Two new startup accelerators are joining the Memphis entrepreneurial scene, both targeting different kinds of company founders.
One is focused on women-led tech startups. The other will focus on company founders who want to build startups focused on the logistics industry.
A variety of accelerators already exist in Memphis that provide support to founders who want to do things like create tech and medical device companies. And because logistics is the biggest industry in Memphis where companies like FedEx call home, Start Co. co-president Andre Fowlkes said it was an industry ripe for new startup entrants.
Start Co. is a nonprofit that sits at the hub of Memphis’ startup ecosystem, hosting events and programs like the new accelerators.
“We’ve got a wealth of knowledge here, an optimum location, so we said, ‘Let’s try this and see what happens,’” Fowlkes said.
He said the effort would look to attract developers, programmers, software engineers and the like who’re interested in building ventures that do things like improve on problems in the logistics supply chain. The logistics accelerator probably won’t launch until next year, but once it’s up and running it will unfold like Start Co.’s similar programs.
There will be a short-term period where founders go through a program of mentorship, training and hands-on experience. They’ll also get seed funding.
Part of what will shape the program is a logistics hackathon being planned for this fall that’s being spearheaded by the Memphis Bioworks Foundation and Start Co. It was at first going to be held this month, but organizers needed a little more time to put it together.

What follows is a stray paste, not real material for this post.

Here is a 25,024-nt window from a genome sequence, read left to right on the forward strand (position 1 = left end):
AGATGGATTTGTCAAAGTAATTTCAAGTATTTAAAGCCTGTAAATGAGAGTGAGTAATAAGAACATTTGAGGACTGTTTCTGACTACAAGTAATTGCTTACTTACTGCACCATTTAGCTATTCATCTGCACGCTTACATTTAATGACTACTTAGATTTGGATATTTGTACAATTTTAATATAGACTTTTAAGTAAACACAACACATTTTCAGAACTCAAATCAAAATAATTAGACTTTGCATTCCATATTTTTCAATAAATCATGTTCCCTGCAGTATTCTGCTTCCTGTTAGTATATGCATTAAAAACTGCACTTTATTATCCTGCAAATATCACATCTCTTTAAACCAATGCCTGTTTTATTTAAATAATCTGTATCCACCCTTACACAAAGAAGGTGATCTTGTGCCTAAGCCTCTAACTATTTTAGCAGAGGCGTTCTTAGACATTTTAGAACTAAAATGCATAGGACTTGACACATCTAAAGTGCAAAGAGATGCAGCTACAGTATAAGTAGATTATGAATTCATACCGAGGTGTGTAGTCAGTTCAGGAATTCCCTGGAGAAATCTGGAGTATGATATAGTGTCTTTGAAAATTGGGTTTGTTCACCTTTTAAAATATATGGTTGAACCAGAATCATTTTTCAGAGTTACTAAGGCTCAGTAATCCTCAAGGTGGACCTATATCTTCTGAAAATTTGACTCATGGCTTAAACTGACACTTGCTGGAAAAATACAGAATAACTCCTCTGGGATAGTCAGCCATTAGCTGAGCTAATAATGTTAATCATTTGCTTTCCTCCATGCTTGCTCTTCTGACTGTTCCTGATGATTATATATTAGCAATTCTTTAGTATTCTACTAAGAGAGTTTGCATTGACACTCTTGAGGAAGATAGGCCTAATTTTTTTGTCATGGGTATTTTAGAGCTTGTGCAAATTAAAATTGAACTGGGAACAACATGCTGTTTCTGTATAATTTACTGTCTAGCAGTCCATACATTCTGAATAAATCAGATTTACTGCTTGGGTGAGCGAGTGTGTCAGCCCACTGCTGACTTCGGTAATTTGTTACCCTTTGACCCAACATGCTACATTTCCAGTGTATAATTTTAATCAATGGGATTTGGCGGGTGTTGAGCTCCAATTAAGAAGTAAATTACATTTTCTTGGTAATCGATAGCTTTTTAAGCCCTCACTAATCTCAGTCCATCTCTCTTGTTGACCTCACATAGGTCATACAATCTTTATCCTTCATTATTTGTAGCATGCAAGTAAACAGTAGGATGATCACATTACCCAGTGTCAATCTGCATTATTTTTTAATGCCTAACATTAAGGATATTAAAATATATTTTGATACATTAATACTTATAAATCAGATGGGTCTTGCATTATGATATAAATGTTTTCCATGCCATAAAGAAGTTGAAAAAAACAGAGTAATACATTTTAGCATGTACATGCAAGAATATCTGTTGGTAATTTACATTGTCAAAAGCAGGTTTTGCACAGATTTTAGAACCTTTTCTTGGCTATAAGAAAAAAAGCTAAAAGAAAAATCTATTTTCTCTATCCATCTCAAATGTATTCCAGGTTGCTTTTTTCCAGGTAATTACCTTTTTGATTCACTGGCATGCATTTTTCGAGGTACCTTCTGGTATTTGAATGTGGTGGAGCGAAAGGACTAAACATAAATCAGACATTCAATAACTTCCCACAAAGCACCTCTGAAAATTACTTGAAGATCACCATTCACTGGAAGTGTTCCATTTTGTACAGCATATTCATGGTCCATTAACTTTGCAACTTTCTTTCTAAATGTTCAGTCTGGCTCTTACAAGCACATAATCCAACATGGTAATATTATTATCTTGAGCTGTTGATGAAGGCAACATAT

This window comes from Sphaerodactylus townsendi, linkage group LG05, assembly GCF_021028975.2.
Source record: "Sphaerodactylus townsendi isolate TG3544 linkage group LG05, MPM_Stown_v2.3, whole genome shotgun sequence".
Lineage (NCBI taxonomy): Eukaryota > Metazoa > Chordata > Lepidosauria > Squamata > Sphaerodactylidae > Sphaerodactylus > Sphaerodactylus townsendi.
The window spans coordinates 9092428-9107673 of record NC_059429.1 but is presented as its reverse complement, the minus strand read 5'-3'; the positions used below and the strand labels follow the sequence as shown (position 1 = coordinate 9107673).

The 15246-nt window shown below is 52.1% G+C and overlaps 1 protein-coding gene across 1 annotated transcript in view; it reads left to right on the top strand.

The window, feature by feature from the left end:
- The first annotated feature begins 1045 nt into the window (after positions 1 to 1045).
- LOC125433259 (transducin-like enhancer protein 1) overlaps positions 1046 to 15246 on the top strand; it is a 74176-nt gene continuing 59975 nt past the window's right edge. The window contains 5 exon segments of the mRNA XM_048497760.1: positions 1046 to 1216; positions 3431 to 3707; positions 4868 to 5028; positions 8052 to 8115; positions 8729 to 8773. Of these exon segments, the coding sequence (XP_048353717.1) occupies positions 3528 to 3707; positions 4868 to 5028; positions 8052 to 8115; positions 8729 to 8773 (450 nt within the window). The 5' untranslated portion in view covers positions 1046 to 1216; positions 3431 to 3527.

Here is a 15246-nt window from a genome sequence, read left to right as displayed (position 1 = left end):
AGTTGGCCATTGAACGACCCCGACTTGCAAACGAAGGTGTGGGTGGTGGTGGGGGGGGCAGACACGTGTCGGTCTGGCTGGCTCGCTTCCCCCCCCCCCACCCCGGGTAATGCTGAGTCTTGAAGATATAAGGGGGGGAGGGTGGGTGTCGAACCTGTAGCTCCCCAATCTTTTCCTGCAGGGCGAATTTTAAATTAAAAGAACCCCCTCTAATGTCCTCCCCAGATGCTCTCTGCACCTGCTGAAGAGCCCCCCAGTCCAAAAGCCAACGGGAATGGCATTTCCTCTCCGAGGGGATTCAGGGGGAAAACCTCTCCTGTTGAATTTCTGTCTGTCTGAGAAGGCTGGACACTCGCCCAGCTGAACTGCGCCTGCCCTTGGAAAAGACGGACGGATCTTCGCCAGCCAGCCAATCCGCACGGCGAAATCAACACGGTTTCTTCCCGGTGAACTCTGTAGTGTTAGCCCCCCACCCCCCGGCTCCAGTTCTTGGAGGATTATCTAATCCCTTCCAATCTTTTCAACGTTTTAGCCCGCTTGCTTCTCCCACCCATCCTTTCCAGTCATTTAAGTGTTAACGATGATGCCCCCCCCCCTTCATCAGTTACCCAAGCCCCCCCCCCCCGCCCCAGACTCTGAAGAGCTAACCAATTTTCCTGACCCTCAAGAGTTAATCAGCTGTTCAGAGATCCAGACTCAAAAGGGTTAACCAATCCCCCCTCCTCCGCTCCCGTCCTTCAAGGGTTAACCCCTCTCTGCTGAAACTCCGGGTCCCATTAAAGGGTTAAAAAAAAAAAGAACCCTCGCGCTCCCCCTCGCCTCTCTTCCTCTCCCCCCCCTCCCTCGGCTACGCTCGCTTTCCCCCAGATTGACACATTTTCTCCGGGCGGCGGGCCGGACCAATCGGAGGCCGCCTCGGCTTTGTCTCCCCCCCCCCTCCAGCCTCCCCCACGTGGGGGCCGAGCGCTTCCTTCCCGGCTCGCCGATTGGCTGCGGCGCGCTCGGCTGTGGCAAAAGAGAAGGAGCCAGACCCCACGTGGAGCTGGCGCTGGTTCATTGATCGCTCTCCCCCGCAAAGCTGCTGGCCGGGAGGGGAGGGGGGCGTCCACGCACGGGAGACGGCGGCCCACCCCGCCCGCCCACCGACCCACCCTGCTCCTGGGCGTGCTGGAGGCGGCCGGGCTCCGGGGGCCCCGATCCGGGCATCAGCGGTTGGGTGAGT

The idea is for developers and logistics professionals to come together for a weekend of competitive designing and coding. They’ll tackle logistics challenges faced by large companies like FedEx and will have the opportunity to work with application programmer interfaces to develop logistics solutions.
“We didn’t want to do the accelerator without having data from the hackathon,” Fowlkes said. “During the hackathon, we’ll put some big problems up on a board and see what happens out of that. Coming out of it, we’ll know some core areas that would be viable for startup companies. Things like predictive analytics for the supply chain, mobile applications – that was the original premise for the hackathon, to help guide us for the accelerator.”
Meanwhile, Upstart Memphis is the new female founder-focused accelerator program hosted by Start Co.
“We’ve got a wealth of knowledge here, an optimum location, so we said, ‘Let’s try this and see what happens.’”
– Andre Fowlkes
Co-president, Start Co.
Upstart will be a 90-day mentor-driven accelerator that seeds a group of female company founders with cash, mentors to help them shape their ideas and ultimately a chance to pitch investors later this year for funding to take their companies to the next level.
Four teams are going through the first Upstart round, and each is getting $15,000. At the end of the program, the four teams will pitch to investors at Upstart’s Demo Day showcase Oct. 17.
The program kicked off Thursday, July 11, with a reception at the Crescent Club and the presentation of checks to the teams.
The four teams cover a range of industries. Leni Stoeva, for example, is CEO of The Memphis DigiArtcade, an interactive virtual museum working to preserve and network digital media and new media artwork.
Kelli Meade is CEO of GemPhones, a brand of high-fashion earphones. Zakkiyah Daniels is the CEO of Stylecrook, a fashion retail marketplace, and Audrey Jones and Demarcus Bowser have co-founded Punch, a customer appreciation phone application for retail stores that captures purchase history and important consumer information.